Snoburbia: A Maryland Blog Applies to West St. Louis County
In Snoburbia, homes are McMansions and garages are always getting bigger to accommodate fleets of luxury vehicles.
The Washington Post recently profiled a blog created by stay-at-home mom Lydia Sullivan, who lives on the edge of the elite neighborhoods of suburban Washington, D.C. The blog, which examines her town with more than a pinch of jest, is called "Snoburbia."
Lydia wrote that when she saw all the OBX stickers on the Mercedes and BMW SUVs, she thought people were admitting a character flaw.
"I thought: 'Yeah, your car is obnoxious. Wow, that's really somebody who's self-aware,' " she told the Washington Post.
Then she found out that the "OBX" was a parking sticker for the Mid Atlantic's answer to Cape Cod: North Carolina's Outer Banks.
Lydia lives in the Montgomery County town of Kensington, which sits just north of a half dozen towns and villages that contain the words "Chevy Chase" in their official name.
The pecking order of cities by personal wealth in Maryland would start at the Maryland-DC borderline with Chevy Chase Village and would continue north up Connecticut Avenue including the Town of Chevy Chase, Villages of Chevy Chase Section 3 and 5, Village of North Chevy Chase and the Village of Chevy Chase View.
Instead of following the money along Connecticut Avenue, here in St. Louis we drive west on Clayton Road. It starts with big money in Ladue, followed by Frontenac & Huntleigh, then Town and Country which leads to the Snoburbia western border towns of Chesterfield and Wildwood.
For seven years, I worked as the assistant police chief in Chevy Chase Village, MD. When I moved back to St. Louis, I landed at ground zero of St. Louis Snoburbia when I bought a house in Town and Country and started shopping and dining in Chesterfield. I relate more to the original settlers of West County: the people—mostly modest doctors, lawyers and businessmen—who built nice 3,000 square foot ranch houses in 1960, who are now retired and consider a Buick as a sensible luxury car. I live in one of those 1960s ranch houses.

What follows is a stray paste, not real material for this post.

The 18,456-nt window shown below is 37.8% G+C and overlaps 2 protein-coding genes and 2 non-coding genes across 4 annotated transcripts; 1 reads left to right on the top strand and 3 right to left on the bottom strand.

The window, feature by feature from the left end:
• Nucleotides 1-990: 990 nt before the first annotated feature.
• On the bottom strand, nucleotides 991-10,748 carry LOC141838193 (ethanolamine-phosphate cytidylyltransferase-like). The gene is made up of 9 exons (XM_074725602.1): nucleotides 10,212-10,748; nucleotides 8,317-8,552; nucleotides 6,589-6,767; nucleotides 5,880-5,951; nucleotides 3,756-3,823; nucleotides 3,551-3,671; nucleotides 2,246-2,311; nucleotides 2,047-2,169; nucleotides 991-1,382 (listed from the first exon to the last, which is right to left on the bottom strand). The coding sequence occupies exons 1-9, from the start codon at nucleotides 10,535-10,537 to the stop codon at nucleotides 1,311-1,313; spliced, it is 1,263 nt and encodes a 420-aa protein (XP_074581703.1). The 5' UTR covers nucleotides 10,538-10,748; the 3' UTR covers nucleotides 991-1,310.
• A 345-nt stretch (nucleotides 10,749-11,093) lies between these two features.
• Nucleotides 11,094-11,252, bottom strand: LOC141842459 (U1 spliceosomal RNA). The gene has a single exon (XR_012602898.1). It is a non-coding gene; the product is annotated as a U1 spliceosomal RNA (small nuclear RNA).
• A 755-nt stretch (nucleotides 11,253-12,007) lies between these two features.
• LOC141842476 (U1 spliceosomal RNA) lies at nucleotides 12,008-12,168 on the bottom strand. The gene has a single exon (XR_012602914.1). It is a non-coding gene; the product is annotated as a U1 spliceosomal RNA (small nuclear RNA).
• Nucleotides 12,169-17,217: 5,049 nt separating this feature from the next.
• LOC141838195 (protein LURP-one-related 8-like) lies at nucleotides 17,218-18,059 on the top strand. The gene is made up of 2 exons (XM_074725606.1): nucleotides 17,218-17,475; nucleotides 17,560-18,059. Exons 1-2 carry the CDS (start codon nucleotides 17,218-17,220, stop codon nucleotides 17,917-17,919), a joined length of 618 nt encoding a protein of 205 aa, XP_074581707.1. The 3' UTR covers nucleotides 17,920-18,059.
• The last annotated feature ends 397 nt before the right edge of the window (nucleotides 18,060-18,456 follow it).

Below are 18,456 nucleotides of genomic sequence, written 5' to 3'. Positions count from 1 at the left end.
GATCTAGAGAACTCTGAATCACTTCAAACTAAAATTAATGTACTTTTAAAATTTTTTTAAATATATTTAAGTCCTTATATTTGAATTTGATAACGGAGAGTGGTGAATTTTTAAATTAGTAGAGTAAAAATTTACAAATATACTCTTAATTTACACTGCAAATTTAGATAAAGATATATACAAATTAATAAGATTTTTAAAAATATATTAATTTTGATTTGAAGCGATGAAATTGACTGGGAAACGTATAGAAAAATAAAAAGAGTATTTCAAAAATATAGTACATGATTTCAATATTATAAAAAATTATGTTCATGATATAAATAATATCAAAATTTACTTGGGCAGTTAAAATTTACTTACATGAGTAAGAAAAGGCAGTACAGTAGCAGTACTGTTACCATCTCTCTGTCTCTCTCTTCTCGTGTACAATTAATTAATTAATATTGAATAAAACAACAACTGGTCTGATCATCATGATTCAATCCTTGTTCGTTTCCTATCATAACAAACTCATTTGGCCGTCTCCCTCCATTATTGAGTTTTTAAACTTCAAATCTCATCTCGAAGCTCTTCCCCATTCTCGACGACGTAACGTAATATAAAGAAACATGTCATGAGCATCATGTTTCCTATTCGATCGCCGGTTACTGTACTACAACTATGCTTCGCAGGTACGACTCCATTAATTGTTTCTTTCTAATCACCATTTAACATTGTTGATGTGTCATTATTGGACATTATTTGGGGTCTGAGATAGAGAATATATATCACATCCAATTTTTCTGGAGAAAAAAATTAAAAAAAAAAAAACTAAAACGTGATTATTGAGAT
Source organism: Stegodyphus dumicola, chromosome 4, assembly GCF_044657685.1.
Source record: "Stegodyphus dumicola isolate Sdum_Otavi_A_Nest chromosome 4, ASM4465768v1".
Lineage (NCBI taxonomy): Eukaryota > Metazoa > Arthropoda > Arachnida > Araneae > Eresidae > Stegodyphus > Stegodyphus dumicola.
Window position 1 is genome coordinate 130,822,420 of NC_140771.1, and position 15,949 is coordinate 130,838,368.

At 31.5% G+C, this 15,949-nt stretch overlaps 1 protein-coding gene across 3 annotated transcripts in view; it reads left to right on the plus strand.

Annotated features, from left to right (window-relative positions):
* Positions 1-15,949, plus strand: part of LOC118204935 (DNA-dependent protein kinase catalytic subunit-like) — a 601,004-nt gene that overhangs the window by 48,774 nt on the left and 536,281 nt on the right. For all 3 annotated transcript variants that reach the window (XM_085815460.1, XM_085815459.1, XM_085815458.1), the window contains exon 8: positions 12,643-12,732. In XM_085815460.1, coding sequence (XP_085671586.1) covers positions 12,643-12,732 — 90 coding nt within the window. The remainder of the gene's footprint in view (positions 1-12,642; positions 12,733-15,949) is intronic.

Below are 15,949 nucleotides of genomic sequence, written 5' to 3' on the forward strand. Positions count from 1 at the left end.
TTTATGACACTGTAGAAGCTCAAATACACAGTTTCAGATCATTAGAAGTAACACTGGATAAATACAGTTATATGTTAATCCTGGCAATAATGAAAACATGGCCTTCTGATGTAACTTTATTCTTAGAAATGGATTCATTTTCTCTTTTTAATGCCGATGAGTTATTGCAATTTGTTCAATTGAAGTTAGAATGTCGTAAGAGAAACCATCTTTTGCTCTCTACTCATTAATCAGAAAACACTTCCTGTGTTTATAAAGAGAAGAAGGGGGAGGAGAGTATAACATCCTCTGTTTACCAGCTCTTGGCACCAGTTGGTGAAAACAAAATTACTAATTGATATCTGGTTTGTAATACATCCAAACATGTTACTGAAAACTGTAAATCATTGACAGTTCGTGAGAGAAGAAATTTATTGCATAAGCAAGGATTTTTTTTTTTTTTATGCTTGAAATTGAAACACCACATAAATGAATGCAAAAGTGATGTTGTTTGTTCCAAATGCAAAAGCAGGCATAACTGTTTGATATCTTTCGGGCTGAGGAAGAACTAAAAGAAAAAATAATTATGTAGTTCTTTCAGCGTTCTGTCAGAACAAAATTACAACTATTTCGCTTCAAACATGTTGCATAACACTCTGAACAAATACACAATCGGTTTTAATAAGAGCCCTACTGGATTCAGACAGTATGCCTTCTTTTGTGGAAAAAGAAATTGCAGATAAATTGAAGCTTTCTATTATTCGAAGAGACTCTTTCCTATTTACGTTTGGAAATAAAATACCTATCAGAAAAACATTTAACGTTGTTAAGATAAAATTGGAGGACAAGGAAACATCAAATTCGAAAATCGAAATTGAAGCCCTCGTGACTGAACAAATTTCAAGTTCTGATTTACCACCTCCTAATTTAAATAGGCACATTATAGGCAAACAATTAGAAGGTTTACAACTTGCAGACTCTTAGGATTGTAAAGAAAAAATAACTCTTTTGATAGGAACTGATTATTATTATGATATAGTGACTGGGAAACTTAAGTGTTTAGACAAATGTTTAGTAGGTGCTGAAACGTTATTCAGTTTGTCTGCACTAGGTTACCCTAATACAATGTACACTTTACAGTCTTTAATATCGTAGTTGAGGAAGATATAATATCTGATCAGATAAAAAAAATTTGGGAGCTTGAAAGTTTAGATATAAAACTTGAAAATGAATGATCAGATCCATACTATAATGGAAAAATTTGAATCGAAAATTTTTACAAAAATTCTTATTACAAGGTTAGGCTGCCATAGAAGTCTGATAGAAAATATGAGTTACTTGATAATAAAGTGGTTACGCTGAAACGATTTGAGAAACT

Here in Snoburbia, new homes have to have five car garages so his Porsche and her Mercedes SL have a place to be stored under a dust cover from November to April. The latest in nouveau riche transportation is of course the everyday Cadillac Escalade or Lincoln Navigator getting a whopping 8 miles per gallon with tricked out chrome spoke wheels that add an additional $1,800 to $80,000 price tag.
The first time I saw one of these, I immediately thought it was a high level drug dealer or pimp who was lost. Instead, behind the wheel was a thin 40-year blond and on the back window was a MICDS sticker.
Some trick out their big SUV on the cheap and go to the local tire store for a cheaper version of the chrome wheels.
"Guys with a high-end address will come out and put these wheels on their big SUVs and then come back six weeks later complaining about the brakes squeaking," one tire store manager told me. "I have to then explain that this happens when they buy something at a discount price that is twice as heavy as the wheel that was on the car."
Some of the newest houses here in Snoburbia, built just prior to the recession, aren't McMansions but flat out mansions. One not too far off of Clayton Road has a pool house with more square footage than most homes in Manchester and Ballwin.
Another sure sign you are in west St. Louis County Snoburbia is people who have mix breed dogs that are not mutts, but instead high priced "something-doodles."
"Everywhere there are proud overachievers…there is Snoburbia," Sullivan told the Washington Post. "I don't like to think of myself as a snob, but I have a $600 faucet and $300 door handles," she said.
Jeff Foxworthy has the standard, "You might be a redneck if…" So let's take a crack at it. You might live in Snoburbia if...